Oyo Salary Crisis: Ajimobi, labour squabble, Governor says workers not creative
Except a common ground over the lingering salary crisis is reached between the Oyo State chapter of the Nigerian Labour Congress and Governor Abiola Ajimobi, the public sector in the state might be paralyzed after the expiration of a seven-day ultimatum given by labour on Thursday. In separate interviews, Mr. Ajimobi, through his spokesperson, Yomi Layinka and NLC State Chairman, Waheed Olojede, spoke exclusively to PREMIUM TIMES on Tuesday, expressing divergent views on the workers’ strike threat over non-payment of salaries. Except primary school teachers who have received January salaries, workers, including staff of tertiary institutions, in Oyo State were last paid in November last year.
The situation has brought severe hardship on the workers and crippled the economy of the state, some civil servants and residents told PREMIUM TIMES.
Ten months ago, the government and labour agreed to a deal which meant the utilisation of 90 per cent of the state’s monthly statutory allocations from the Federation Accounts to pay civil servants. Messrs. Olojede and Layinka confirmed this.
But workers are still owed salaries for four months, or three in the case of primary school teachers, as federal allocations continue to dwindle due to international oil market crisis.
“So, what we want now is a review of the agreement to include Internally Generated Revenue in the agreement because 90 per cent of federal allocation is not enough again to pay workers,” Mr Olojede said, stressing that 90 per cent of all the resources, including IGR and federal allocations, accruable to the state should be used to pay workers and settle backlog of salaries.
“At the last meeting we held with the government representatives yesterday (Monday), we demanded to see the governor himself to tell him our demands directly,” the NLC chief added.
But Mr. Ajimobi would not review the agreement with labour as, according to him, doing so will mean spending almost all resources of the state on civil servants.
“Even if we add everything it cannot still pay workers’ salaries. We cannot use all the resources to pay workers who make up just over 60,000 of about seven million citizens of the State. It is completely irresponsible,” Mr. Layinka said, speaking for the governor.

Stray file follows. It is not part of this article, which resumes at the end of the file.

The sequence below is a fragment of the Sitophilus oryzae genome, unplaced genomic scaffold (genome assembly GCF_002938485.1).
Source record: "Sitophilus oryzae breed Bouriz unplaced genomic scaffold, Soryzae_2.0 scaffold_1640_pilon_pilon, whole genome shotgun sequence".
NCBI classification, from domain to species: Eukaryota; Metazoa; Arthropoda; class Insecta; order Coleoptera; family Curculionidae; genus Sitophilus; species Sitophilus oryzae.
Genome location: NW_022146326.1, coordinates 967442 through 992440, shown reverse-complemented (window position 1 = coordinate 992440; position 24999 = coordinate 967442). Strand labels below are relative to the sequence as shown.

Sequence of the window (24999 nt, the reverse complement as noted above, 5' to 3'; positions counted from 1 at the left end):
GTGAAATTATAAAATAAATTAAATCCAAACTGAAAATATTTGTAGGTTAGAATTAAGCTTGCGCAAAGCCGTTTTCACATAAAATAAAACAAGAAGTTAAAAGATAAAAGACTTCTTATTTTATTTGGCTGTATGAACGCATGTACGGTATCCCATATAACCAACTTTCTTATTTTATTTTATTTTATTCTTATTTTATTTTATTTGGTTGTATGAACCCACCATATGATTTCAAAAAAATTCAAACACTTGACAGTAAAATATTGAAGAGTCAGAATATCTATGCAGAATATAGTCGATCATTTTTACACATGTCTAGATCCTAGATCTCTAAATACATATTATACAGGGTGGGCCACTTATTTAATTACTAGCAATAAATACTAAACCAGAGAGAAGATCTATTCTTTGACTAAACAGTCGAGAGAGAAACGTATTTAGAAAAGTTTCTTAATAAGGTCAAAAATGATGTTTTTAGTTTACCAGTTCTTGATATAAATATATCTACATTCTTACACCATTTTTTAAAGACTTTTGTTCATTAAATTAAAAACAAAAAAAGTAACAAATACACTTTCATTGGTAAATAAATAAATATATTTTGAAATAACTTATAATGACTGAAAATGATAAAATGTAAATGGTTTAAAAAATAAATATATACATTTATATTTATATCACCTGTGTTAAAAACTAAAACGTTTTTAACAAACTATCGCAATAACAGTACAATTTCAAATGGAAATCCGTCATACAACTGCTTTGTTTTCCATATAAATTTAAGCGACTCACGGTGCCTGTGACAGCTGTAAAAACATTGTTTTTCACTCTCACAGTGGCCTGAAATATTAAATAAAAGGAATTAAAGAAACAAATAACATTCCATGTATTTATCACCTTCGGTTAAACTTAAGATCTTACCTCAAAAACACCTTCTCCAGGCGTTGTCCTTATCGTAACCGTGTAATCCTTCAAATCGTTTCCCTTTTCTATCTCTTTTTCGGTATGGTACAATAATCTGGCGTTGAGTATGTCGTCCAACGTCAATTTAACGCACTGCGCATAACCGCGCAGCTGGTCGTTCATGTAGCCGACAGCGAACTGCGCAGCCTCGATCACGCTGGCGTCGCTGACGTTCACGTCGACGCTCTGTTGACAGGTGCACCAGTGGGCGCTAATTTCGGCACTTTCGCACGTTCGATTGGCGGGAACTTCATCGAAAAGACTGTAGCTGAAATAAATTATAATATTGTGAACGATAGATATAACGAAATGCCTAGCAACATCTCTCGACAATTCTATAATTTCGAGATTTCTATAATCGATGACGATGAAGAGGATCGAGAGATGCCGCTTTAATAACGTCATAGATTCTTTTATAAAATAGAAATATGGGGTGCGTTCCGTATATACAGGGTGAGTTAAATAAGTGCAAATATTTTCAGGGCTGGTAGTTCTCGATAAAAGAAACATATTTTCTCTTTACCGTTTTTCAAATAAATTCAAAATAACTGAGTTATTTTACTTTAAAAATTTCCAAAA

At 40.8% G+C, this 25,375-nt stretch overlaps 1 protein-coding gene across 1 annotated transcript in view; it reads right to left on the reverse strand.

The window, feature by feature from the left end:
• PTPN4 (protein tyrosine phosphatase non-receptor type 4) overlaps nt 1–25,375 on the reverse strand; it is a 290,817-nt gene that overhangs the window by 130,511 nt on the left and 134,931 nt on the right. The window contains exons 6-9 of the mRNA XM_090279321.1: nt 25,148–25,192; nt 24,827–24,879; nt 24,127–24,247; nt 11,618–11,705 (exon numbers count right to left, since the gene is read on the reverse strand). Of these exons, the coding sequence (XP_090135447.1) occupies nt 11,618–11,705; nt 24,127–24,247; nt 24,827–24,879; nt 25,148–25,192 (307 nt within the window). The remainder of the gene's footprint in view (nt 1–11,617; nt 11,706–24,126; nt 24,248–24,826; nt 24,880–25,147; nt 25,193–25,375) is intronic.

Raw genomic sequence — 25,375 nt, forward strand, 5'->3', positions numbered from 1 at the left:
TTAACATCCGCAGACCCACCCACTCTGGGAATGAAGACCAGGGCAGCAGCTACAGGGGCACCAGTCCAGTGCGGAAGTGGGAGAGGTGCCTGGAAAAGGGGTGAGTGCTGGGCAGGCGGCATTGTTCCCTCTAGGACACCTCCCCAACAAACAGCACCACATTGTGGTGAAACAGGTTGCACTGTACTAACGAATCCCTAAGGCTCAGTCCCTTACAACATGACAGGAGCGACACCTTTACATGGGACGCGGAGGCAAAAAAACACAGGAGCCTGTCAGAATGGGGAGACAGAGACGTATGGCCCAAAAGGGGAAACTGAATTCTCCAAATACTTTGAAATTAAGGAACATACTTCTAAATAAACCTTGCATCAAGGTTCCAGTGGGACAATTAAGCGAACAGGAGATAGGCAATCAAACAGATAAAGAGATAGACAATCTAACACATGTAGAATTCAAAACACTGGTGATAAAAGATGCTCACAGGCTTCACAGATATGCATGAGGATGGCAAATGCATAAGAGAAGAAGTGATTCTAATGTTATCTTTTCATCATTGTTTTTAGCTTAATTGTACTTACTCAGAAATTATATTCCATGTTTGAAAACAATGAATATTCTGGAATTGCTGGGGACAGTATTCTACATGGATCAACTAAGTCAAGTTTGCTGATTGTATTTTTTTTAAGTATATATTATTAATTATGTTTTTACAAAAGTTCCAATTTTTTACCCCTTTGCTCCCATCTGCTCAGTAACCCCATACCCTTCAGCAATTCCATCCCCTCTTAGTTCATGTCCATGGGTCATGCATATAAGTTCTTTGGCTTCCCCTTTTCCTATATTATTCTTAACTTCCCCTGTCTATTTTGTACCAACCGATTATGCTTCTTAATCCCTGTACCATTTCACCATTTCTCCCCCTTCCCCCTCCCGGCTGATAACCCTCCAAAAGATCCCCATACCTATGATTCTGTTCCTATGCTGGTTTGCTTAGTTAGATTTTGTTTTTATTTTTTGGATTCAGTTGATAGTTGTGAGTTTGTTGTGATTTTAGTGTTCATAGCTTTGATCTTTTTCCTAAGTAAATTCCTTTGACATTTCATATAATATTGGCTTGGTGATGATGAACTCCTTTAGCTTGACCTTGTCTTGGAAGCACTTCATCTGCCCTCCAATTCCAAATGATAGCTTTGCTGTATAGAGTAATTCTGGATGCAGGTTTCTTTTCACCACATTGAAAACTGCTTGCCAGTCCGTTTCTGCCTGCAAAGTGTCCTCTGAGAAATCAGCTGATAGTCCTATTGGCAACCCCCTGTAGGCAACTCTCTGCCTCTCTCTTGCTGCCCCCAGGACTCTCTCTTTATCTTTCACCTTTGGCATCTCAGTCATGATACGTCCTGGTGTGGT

Before the 90 per cent of monthly allocation agreement, Mr. Layinka said the government proposed slashing workers’ salaries’ by half or reducing the workforce as a “realistic way” of addressing the pay crisis but that labour rejected both proposals.
Mr. Olojede did not controvert this claim. “I said no!”
He disclosed that, at Monday’s meeting, labour demanded that available funds be used to defray November salary balance of senior staff on Levels 13-17, while the governor should issue directive that local government and primary school teachers be paid their February salaries.
Insisting on the demand for review of the 90 per cent of monthly agreement and immediate payment of November and February salaries of senior staff and primary school teachers as well as local government workers respectively, Mr. Olojede hinted at possible industrial action after expiration of the ultimatum on Thursday.
“Without fruition of our demands? Let’s wait till after close of work on Thursday,” he said.
He stressed that the planned industrial action could not be halted unless workers’ demand are met and that labour leadership was ready to negotiate with the governor directly.
Mr. Olojede, who dismissed allegations of compromise, denied government’s claim that the ultimatum issued did not follow due process, explaining that labour had sent three letters to which there was only one reply “which was non committal, hence the ultimatum issued.”
But Mr. Layinka warned the workers against industrial action, saying labour must stick to realities.
“If they go on strike, we will take the matter to the court of public opinion to determine if we should close down the state to because 60 thousand workers at the expense of millions of citizens’ access to road and other infrastructures.
“Yes, there is hardship; but in the face of facts and realities, there is nothing we can do. It is not matter of emotional outbursts. If they go on strike, government will be grounded for months but they will later come back to the table. So what is the point?”
Should the labour proceed on strike, “the governor has vowed to enforce no work no pay rule if we find out it does not follow due process,” the spokesperson said.